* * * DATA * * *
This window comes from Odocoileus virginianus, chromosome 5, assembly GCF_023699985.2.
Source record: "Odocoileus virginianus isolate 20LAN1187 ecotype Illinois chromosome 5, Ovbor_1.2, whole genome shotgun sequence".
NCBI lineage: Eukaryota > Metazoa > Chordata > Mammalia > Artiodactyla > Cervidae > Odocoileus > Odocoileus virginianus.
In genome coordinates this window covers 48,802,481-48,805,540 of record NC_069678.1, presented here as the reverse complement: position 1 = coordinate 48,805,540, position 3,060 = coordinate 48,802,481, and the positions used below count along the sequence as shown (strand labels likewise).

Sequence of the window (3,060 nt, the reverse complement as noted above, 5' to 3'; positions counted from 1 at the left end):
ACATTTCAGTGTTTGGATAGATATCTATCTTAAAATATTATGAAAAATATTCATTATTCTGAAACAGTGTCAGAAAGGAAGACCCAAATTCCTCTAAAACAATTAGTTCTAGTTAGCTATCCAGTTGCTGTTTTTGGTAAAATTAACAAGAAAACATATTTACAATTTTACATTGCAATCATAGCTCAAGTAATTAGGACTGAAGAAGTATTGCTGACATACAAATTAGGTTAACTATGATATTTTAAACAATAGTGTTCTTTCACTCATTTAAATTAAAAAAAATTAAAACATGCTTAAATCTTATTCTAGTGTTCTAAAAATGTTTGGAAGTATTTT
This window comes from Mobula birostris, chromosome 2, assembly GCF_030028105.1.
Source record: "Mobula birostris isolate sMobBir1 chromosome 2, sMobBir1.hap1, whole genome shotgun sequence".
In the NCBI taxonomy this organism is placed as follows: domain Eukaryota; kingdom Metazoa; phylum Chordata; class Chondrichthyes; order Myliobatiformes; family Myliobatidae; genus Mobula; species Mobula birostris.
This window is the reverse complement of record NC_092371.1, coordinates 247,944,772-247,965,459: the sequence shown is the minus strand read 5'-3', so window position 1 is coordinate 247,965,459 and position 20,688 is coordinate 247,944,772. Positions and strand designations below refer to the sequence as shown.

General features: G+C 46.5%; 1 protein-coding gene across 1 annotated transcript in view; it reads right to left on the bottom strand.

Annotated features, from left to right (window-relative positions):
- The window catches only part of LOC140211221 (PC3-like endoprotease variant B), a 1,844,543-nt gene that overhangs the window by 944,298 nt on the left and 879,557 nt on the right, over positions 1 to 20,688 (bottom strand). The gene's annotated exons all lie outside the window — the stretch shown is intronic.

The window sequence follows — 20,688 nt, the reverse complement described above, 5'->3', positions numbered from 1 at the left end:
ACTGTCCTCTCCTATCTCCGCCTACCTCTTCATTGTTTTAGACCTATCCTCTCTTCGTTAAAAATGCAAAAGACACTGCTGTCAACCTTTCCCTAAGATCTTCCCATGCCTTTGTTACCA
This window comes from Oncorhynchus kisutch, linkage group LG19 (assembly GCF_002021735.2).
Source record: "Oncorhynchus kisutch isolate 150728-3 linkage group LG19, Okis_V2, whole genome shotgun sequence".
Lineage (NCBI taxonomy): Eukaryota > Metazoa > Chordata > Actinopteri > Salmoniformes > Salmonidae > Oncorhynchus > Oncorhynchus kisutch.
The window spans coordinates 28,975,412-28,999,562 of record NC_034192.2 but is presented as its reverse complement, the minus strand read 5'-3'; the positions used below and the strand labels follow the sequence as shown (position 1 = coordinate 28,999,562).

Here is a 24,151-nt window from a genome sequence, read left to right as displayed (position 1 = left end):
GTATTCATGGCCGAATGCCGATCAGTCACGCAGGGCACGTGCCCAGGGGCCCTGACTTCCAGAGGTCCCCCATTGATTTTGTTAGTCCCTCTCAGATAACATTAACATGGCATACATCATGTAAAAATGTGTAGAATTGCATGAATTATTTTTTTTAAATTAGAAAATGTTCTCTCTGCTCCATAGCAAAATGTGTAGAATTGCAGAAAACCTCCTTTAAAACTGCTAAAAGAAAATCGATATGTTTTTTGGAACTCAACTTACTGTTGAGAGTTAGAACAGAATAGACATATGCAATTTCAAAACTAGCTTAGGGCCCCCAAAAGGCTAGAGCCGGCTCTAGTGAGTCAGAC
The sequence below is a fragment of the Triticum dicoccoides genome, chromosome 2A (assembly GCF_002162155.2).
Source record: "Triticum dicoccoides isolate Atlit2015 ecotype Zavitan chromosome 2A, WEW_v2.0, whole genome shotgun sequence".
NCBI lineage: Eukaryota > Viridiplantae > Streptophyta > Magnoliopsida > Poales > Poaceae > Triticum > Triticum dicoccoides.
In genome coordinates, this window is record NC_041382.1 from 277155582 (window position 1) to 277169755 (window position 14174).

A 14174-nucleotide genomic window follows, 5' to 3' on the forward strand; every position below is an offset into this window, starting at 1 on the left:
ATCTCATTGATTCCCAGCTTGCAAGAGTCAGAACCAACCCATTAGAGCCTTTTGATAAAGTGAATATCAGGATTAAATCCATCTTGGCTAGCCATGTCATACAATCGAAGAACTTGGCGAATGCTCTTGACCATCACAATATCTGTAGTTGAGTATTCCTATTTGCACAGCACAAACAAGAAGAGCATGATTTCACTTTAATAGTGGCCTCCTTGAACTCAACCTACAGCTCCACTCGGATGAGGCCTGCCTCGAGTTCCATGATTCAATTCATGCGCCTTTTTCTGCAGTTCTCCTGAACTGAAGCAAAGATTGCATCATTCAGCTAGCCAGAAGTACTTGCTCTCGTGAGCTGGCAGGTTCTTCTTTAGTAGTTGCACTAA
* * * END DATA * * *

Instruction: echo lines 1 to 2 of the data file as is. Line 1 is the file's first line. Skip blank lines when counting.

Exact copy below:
This window comes from Odocoileus virginianus, chromosome 5, assembly GCF_023699985.2.
Source record: "Odocoileus virginianus isolate 20LAN1187 ecotype Illinois chromosome 5, Ovbor_1.2, whole genome shotgun sequence".